JSON, a Simple and Easy Start for Verifiable Credential Issuance
JSON is really really simple. It is just name value pairs. There is a tiny IANA registry for JWT claims that defines about 100 JSON terms. This is the one registry of JSON terms that folks who love JSON reference repeatedly and say solves any needed disambiguation problems. However, beyond these approximately 100 terms, there is nowhere really to look up and figure out what a particular name asserted in JSON actually means.
Having small known vocabularies works out fine for contained ecosystems where all the entities have a shared understanding of vocabulary they agree on. This small known vocabulary all actors agree on is known as “closed world” scenario because it assumes a boundary of knowing that is obvious to those involved who care and un-obvious to those outside the world but they don’t care anyway so who cares about them.
If one is a receiver of a JSON VC with only name-value pairs and it contains values outside of that tiny IANA registry – then…what does one do if one isn’t “inside” whatever “world” the issuer assumed. One either has to go and contact the issuer to ask them OR potentially hire a big tech firm to help one do the discernment because that big tech firm has done the work to accumulate knowledge from all these closed worlds and are selling that discernment capability as a service.
On the other hand JSON is very easily understood by developers. There is a lot of existing tooling that just works. Serialization isn’t required. It’s easy. It is human readable.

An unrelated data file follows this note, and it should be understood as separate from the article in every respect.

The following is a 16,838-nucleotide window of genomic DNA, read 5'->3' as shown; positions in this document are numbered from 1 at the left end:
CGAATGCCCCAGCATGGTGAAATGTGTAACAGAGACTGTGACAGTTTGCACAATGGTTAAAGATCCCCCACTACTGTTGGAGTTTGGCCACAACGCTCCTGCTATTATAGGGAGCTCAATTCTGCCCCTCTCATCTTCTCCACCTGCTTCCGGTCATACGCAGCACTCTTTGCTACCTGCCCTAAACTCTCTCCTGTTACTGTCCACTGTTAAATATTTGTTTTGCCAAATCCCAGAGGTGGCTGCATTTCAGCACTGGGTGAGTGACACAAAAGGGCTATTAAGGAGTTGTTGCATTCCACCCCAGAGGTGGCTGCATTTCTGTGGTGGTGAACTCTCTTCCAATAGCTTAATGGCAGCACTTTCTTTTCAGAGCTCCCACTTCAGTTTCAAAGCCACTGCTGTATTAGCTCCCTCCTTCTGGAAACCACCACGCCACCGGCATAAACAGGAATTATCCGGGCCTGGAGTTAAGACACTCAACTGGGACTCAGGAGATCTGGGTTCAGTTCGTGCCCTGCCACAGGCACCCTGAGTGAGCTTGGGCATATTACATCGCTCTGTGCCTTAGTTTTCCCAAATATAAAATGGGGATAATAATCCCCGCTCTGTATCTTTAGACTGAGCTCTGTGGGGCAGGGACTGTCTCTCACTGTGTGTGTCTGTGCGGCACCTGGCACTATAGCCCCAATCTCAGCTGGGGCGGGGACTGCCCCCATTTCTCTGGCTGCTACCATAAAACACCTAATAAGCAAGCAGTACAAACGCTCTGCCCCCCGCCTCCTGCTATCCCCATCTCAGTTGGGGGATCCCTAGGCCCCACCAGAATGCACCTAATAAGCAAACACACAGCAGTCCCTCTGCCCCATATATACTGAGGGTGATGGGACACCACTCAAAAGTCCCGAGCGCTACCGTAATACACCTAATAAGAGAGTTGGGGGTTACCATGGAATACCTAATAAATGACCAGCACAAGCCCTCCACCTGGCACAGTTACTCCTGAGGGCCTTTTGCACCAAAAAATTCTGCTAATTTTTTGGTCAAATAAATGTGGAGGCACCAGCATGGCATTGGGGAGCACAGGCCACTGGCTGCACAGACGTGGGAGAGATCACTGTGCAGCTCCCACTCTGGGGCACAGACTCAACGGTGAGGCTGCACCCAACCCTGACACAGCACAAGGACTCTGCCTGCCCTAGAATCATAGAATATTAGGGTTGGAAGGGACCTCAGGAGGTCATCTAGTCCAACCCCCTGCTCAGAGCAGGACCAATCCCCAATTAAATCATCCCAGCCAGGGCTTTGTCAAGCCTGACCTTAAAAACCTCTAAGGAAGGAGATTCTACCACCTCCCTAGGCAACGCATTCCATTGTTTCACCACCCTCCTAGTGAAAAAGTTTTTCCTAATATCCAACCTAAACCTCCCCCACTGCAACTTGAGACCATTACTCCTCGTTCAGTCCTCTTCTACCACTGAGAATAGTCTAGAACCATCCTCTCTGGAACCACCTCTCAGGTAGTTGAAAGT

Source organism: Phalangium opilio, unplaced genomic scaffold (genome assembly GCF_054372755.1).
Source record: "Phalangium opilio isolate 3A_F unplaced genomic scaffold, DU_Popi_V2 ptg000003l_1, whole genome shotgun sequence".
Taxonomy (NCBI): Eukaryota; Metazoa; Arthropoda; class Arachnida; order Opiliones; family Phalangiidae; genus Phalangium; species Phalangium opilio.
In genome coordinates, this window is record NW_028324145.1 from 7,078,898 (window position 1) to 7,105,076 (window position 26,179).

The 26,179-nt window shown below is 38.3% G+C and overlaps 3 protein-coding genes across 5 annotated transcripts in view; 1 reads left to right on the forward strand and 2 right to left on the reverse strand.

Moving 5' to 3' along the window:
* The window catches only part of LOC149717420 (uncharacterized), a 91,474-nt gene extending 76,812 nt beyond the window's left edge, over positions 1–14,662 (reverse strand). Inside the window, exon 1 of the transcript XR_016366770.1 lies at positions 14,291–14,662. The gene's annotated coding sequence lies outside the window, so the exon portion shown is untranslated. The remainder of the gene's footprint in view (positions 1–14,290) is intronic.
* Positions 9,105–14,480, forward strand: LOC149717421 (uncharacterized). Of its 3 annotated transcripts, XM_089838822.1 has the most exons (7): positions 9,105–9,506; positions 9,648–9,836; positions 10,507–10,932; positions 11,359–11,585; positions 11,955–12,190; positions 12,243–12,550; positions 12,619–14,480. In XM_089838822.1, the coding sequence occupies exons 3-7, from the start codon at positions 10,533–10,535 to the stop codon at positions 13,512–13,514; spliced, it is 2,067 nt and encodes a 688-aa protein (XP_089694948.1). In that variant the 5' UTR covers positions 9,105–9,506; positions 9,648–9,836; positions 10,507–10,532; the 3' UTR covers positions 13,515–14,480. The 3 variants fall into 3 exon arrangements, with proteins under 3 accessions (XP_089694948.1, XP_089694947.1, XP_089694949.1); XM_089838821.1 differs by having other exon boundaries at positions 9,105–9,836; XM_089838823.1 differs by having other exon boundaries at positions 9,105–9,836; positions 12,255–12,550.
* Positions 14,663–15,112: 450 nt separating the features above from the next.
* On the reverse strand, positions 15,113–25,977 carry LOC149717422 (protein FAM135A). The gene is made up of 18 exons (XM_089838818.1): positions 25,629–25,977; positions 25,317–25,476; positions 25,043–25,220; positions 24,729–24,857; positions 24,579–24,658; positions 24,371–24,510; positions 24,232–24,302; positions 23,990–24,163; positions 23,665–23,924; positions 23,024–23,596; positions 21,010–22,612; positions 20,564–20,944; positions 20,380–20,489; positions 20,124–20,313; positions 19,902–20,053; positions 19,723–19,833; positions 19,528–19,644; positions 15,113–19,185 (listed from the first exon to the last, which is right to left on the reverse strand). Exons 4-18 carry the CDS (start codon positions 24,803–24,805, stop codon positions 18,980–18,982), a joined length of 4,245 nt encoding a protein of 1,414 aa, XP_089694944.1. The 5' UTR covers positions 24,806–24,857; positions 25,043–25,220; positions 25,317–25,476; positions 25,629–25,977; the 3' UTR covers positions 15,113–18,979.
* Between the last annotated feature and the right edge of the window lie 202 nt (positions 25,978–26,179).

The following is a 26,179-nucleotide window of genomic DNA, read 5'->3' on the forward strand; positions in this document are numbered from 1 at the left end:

So let’s look at some JSON. What is it?
Here is an example of JSON (from the JSON Wikipedia page)
There are several different data types and structures supported in JSON. From the example above:
- Age 27
- String: a sequence of zero or more Unicode characters.
- firstName – “John”
- Boolean: either of the values true or false
- Is alive = true
- null: an empty value, represented by the string null
- No spouse
- Array: an ordered list of zero or more values, each of which may be of any type.
- phoneNumbers – represents an array
- There is more than one phone number listed, so it is represented as an array
- children – represents an empty array
- Object: a collection of name-value pairs where the names (also called keys) are strings. Objects are intended to represent associative arrays, where each key is unique within an object. Objects are delimited with curly brackets and use commas to separate each name-value pair, while within each pair the colon ‘:’ character separates the key or name from its value.
- Address – an object consisting of four different name-value pairs.
JSON alone doesn’t have very much meaning and is not machine readable. This format is needed as a kind of “on ramp” to the VC ecosystem because of the above qualities. It’s a good starting point for developers, people – and organizations to begin to issue VCs. However if JSON is the only way to express claims within VCs – more complex cool interesting things that are possible with JSON-LD are closed off. The next part of this article will look at the key capabilities and features of JSON-LD.
JSON-LD for Semantic Clarity and Interoperability
JSON-LD is newer – it takes JSON and adds one more piece to it – a way to refer to contexts and vocabularies that have meaning.
JSON-LD can be read with JSON tooling – it just leaves out all the extra LD stuff.